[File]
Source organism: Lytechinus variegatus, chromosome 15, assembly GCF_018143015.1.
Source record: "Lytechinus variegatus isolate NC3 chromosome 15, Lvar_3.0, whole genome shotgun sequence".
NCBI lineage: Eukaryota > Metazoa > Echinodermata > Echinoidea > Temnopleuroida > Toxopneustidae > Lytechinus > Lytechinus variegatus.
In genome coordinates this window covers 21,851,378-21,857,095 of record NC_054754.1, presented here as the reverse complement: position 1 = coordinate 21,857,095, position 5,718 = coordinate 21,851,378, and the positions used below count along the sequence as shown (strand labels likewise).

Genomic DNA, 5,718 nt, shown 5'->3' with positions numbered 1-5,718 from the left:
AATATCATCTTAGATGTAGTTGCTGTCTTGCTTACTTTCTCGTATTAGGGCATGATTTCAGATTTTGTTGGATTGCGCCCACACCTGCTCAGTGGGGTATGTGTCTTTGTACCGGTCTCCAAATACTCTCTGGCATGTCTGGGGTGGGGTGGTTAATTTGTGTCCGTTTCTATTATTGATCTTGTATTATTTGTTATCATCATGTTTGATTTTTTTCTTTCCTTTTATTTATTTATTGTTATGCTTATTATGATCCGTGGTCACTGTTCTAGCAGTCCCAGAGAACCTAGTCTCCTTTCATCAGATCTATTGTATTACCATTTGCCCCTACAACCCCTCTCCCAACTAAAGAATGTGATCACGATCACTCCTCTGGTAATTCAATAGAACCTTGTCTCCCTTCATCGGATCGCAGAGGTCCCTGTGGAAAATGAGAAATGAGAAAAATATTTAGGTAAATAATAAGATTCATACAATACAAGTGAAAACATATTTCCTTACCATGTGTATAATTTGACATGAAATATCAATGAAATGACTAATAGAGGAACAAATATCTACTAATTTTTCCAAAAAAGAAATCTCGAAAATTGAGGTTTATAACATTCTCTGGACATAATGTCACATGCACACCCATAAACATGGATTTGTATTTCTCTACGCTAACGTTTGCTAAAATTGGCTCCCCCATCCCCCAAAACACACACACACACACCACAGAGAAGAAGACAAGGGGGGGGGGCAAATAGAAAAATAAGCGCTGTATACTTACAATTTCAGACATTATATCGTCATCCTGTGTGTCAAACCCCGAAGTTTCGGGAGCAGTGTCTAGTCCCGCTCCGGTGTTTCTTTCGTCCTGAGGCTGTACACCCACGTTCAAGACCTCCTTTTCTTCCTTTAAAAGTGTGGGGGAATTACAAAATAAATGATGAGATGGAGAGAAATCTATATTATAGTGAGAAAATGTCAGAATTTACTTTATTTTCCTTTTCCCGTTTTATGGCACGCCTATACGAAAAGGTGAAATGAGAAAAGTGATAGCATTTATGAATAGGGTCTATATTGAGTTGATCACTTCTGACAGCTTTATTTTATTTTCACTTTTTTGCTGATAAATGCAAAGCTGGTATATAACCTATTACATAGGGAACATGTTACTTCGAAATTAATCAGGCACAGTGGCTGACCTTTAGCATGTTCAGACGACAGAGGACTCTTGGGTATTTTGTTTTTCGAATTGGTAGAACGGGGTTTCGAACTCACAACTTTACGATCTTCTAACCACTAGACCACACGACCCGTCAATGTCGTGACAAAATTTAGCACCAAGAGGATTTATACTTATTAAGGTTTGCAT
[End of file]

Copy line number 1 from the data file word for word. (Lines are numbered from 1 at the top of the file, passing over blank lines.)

Source organism: Lytechinus variegatus, chromosome 15, assembly GCF_018143015.1.